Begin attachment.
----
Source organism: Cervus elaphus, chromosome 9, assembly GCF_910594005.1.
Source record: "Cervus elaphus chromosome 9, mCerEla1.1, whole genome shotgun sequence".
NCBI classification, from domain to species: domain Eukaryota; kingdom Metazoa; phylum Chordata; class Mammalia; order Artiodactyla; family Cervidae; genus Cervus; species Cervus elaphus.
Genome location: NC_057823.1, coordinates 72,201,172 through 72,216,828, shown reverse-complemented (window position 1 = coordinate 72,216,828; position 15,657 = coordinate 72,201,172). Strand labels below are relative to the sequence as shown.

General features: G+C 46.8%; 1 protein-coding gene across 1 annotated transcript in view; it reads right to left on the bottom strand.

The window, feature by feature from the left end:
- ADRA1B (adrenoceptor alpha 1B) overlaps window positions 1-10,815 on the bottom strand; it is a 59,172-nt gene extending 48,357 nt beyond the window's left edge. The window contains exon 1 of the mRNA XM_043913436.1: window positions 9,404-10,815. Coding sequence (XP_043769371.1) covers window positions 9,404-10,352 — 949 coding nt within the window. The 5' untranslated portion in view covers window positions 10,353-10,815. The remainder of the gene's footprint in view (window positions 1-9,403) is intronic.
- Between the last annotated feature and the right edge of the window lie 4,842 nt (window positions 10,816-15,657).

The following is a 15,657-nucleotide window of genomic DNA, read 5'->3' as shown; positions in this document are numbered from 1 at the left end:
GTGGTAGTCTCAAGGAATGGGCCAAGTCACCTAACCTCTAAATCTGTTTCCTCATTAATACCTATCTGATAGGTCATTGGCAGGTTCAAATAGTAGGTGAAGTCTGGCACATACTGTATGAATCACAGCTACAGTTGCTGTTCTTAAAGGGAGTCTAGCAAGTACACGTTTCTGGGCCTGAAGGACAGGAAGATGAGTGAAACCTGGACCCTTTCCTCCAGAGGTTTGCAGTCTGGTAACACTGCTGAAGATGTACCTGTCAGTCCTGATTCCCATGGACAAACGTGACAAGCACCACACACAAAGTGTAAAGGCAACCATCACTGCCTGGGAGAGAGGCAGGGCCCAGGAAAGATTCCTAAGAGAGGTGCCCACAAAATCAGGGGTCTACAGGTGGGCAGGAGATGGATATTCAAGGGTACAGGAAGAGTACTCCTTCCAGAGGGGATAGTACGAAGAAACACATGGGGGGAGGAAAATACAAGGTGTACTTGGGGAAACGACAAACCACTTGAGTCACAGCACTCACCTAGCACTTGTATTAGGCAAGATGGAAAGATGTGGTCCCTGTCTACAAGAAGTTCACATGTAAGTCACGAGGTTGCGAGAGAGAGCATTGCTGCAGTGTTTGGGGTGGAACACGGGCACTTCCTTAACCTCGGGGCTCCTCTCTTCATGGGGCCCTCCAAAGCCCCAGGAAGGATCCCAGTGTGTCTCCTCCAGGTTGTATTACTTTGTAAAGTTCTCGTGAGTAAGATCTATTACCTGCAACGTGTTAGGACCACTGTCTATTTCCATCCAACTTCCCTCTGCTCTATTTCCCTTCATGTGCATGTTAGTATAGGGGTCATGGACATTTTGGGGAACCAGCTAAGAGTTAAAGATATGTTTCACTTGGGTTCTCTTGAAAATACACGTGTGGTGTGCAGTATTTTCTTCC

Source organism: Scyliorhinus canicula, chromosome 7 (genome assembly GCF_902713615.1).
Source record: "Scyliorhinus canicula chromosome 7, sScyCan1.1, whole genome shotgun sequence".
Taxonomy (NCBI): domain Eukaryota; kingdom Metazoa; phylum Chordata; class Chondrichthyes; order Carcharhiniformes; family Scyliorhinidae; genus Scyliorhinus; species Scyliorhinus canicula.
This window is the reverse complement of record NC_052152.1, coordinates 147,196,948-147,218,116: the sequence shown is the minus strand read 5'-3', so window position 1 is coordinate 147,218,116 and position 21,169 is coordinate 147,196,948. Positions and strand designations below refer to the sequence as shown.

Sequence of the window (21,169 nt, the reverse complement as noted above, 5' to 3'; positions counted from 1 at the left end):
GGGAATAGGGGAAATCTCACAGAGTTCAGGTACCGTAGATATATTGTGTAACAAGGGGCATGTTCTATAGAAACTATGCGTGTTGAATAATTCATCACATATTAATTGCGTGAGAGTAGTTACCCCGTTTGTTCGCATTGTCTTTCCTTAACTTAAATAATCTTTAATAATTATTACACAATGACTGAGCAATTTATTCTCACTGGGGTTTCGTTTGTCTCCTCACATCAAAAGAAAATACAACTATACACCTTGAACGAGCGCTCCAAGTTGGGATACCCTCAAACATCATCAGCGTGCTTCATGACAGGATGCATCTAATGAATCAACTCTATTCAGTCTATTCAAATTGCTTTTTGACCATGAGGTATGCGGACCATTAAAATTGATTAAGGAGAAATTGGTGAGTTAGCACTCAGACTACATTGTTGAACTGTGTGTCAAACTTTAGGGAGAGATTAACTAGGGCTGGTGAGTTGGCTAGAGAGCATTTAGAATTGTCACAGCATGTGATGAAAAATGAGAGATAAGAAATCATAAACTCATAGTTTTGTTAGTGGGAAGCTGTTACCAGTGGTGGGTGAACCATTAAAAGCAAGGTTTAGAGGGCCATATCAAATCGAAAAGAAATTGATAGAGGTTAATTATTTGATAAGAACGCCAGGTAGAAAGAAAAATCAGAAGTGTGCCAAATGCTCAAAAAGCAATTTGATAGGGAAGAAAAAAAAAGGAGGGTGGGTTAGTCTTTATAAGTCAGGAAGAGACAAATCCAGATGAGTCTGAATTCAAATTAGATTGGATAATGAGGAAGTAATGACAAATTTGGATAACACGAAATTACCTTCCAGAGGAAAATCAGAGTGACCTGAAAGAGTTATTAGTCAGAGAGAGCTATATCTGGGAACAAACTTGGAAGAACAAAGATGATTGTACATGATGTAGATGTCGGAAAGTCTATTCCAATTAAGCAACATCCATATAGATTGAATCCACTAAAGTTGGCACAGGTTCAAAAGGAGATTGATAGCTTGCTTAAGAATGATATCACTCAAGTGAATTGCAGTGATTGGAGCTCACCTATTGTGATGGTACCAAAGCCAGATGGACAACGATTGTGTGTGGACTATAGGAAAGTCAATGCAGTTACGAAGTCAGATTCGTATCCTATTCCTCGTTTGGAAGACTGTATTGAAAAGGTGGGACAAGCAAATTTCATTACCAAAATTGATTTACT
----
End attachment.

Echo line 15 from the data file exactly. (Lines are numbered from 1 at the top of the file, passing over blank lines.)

Sequence of the window (21,169 nt, the reverse complement as noted above, 5' to 3'; positions counted from 1 at the left end):